Tag Archives: Books

Beating the Odds

I swear I didn’t plan this.

Sometimes when words won’t flow, I use a writing prompt. One of those prompts involves finding a certain page, in a certain book, on a certain shelf.

“Top shelf, third book from the right, page 56.”

I went to my office and looked at the top shelf. Among other books were some that contain short stories of mine. “Huh, what are the odds that the third book to the right is one of those?” I asked myself.

I counted and the Blood Is Thicker anthology, which contains one of my short stories, was third from the right. “That’s pretty amazing,” I thought, “but what are the odds that my story is on page 56?”

I opened the book and flipped to the right page. Yep. My story was there.

The line that stood out: “NOTE TO SELF: Those are pretty good odds.”

The title of my story?

Beating the Odds

I guess I’m supposed to write that even if something seems unlikely, if you set yourself in motion, you might beat the oddsand have a laugh while you’re at it.

Title page of the short story "Beating the Odds"

Freedom to Read: What do Peter Rabbit and King Lear have in common?

FTRW2013_square“Freedom to read can never be taken for granted. Even in Canada, a free country by world standards, books and magazines are banned at the border. Schools and libraries are regularly asked to remove books and magazines from their shelves.”

Several years ago during a long car ride, I read Cheaper By the Dozen out loud to the family. (My Grade 6 teacher, Mrs. Judd, had read it aloud to our class, and I remembered the book fondly.) I got to the point where the mother in the story talked about a low-class or unrefined person, and I stopped reading.

What?” my kids asked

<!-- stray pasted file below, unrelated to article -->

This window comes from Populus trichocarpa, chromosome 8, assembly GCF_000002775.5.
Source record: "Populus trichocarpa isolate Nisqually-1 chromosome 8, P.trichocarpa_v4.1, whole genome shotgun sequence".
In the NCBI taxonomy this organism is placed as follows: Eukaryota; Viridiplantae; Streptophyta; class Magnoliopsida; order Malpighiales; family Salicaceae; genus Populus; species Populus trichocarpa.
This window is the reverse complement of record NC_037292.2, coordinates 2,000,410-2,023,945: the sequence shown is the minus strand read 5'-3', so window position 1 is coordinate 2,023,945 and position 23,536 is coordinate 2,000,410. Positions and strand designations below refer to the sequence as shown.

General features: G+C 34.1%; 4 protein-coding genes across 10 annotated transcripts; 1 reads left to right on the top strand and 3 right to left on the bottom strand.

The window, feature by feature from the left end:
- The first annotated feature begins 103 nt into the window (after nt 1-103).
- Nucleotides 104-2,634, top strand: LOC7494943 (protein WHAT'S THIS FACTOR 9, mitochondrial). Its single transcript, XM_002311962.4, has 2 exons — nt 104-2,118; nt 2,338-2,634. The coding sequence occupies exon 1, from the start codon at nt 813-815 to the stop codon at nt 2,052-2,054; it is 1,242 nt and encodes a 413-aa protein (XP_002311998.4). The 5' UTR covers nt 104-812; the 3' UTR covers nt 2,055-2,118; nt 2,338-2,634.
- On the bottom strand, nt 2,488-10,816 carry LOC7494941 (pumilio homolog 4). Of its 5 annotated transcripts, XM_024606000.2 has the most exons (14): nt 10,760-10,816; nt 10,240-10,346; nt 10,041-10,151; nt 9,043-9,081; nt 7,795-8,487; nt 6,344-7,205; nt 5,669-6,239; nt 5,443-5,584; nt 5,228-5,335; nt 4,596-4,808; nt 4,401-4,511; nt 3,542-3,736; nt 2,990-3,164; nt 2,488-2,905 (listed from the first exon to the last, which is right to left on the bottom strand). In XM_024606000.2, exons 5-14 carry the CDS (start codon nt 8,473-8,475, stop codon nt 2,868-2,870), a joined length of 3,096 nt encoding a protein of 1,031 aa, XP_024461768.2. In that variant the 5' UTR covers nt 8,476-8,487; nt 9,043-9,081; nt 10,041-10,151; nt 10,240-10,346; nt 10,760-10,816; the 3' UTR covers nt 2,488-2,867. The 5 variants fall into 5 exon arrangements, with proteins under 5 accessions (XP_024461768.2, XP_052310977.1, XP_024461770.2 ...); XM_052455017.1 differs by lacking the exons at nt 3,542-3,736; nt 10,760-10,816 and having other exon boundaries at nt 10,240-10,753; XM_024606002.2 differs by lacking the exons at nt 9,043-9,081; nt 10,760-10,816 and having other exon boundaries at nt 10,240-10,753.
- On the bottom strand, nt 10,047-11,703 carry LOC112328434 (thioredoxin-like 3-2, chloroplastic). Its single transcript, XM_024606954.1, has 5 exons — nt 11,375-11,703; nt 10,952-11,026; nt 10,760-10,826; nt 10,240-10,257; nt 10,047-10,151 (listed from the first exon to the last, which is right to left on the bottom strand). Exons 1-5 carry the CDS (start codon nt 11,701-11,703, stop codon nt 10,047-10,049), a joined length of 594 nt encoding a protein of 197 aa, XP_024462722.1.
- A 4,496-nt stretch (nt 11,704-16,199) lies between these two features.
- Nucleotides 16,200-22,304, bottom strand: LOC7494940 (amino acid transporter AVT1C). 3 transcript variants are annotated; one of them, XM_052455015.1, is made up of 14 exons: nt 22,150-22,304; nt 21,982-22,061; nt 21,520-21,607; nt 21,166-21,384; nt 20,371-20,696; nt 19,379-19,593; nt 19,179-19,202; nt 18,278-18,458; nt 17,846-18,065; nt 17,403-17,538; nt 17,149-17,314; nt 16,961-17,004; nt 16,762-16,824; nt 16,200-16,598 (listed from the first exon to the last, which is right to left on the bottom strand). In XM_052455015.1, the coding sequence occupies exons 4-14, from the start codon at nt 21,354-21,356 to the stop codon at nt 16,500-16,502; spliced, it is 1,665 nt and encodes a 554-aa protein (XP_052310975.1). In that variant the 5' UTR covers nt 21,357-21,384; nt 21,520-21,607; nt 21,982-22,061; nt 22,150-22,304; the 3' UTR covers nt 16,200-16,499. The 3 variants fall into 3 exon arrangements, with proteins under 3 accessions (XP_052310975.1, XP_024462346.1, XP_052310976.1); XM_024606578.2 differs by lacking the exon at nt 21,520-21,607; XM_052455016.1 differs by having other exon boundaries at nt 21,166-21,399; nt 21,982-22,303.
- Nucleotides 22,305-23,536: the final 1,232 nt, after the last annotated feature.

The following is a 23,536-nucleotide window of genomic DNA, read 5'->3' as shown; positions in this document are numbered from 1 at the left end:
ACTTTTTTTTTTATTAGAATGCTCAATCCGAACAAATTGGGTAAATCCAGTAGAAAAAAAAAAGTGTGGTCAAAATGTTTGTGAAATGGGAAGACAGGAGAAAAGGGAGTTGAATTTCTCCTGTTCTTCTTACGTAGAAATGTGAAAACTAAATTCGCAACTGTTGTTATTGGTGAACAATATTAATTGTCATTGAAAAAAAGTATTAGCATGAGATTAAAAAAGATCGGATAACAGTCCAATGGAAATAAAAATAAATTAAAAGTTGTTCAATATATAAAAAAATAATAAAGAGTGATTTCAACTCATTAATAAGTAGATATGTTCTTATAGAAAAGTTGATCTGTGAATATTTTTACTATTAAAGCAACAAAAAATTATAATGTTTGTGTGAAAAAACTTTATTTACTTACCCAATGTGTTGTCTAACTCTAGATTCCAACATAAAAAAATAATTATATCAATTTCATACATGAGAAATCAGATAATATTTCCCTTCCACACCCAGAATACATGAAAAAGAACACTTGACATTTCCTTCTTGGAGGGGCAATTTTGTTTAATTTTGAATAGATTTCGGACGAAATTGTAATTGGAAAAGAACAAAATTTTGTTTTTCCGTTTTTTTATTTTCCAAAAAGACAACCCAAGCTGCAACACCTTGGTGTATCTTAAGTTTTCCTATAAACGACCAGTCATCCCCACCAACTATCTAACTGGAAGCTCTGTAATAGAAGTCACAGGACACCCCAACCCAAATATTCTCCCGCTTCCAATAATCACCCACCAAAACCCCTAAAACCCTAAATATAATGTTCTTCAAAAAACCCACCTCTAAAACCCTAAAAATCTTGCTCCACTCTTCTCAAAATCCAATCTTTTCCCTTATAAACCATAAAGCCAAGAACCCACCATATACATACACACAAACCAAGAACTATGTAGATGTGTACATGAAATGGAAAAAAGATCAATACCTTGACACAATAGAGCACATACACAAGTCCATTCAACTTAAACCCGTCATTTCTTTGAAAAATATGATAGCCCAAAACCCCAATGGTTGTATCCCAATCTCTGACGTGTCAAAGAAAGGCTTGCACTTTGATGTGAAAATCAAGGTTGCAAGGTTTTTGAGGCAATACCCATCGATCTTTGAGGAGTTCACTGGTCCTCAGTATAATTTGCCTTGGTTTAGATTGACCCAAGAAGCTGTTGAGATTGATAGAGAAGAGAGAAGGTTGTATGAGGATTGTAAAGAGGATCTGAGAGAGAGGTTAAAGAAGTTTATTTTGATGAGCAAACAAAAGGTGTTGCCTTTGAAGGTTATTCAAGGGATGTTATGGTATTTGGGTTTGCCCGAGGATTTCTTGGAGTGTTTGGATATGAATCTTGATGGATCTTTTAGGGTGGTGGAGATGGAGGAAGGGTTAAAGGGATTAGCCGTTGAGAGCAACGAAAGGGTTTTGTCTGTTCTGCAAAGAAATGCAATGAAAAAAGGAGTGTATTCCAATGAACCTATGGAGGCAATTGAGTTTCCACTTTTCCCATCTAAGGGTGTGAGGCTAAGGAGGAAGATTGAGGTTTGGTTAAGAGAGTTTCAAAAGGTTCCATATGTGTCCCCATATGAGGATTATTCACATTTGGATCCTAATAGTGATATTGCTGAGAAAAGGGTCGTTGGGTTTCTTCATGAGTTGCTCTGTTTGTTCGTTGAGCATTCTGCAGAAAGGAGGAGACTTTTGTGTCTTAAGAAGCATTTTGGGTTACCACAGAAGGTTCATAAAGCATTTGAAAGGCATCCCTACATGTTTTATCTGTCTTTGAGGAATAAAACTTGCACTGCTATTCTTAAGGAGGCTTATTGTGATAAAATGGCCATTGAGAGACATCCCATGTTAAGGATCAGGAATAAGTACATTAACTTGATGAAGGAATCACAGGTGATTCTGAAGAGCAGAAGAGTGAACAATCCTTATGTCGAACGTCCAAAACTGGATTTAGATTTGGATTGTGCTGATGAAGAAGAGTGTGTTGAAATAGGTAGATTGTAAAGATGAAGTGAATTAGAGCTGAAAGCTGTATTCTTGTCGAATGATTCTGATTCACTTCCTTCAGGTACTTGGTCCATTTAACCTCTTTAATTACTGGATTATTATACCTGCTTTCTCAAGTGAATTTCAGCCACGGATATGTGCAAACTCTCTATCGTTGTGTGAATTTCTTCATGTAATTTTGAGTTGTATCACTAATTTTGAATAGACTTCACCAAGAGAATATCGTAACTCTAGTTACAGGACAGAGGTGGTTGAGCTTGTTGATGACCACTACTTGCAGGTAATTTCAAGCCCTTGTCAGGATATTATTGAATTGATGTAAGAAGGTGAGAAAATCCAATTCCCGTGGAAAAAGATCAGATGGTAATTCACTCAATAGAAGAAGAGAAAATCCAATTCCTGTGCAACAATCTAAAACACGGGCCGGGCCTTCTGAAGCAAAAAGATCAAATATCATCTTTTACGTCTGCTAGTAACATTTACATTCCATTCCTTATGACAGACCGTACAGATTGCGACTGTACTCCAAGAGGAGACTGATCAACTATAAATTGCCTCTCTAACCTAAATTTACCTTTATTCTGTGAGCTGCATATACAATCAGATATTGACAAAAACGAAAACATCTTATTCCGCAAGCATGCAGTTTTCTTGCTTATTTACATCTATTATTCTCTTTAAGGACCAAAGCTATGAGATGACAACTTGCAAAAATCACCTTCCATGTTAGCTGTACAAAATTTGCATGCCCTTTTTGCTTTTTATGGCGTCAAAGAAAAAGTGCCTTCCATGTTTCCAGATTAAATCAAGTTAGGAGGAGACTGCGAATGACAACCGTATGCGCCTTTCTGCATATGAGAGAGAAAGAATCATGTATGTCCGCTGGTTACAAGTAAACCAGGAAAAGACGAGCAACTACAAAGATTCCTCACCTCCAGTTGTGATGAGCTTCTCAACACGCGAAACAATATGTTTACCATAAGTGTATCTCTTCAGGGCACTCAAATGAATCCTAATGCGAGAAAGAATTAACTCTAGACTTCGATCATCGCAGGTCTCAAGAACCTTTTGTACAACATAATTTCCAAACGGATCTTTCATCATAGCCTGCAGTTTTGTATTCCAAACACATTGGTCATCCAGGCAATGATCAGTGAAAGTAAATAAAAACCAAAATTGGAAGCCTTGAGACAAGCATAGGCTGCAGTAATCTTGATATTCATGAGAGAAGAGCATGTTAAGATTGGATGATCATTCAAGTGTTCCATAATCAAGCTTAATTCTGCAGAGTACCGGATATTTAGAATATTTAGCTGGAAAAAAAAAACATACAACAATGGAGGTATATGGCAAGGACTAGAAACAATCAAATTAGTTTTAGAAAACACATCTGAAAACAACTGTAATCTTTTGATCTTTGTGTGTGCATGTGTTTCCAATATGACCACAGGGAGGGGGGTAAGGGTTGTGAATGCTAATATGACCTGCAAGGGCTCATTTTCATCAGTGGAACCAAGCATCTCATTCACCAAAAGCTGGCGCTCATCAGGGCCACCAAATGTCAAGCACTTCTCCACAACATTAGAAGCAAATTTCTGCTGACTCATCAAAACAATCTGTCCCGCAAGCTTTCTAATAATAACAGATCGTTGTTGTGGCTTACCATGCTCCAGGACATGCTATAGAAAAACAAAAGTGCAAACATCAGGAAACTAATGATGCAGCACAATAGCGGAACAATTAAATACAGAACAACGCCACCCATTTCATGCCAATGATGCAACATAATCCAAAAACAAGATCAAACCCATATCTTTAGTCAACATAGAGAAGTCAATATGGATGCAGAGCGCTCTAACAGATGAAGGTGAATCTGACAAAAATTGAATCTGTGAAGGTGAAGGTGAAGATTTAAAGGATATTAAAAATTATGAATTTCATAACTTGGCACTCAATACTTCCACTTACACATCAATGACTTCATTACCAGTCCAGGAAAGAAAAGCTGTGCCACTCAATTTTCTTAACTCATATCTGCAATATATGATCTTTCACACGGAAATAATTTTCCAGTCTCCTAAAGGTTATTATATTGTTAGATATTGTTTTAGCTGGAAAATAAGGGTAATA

I silently considered my options. The author, when describing a vulgar, low-class, person, used the word “Eskimo.” I couldn’t in good conscience:

(a) use this word to describe the First Nations group without some explanation about why we don’t use the word anymore, or

(b) let that word be associated forever in my kids’ minds with ill-mannered people.

I took a few minutes to explain the back-story of the word, give it some context, and then I read on. It’s a good book – except for that one word.

I’ll tell you what though, I would NEVER read Huckleberry Finn out loud.

This story came to mind because it’s Freedom to Read Week, a time to open our minds to books and book content. What seems subversive and inappropriate to you might be just what someone else needs. Books like Cheaper By the Dozen and Huckleberry Finn give us valuable historical context, even if we don’t like the history, maybe especially because we don’t like the history. They remind us of where we were and the costs that came with it, so we never visit that place again.

If you read Bannings and Burnings in History, the list includes Galileo, Hemingway, and Shakespeare. My favourite on the list is Beatrix Potter’s A Tale of Peter Rabbit because it contained only “middle-class rabbits.”

Freedom to Read week honours freedom of expression. It encourages us to fire up our brain cells to discern quality reading material for ourselves—for ourselves, but not for others.

So, pick up a volume of Shakespeare, or Charles Darwin’s Origin of Species, or even go to the movies to see Les Misérables. Do your bit to honour those spectacular controversial works of art.

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Read the Position Statement of Freedom of Expression and Freedom to Read

http://www.freedomtoread.ca/who-we-are/position-statement/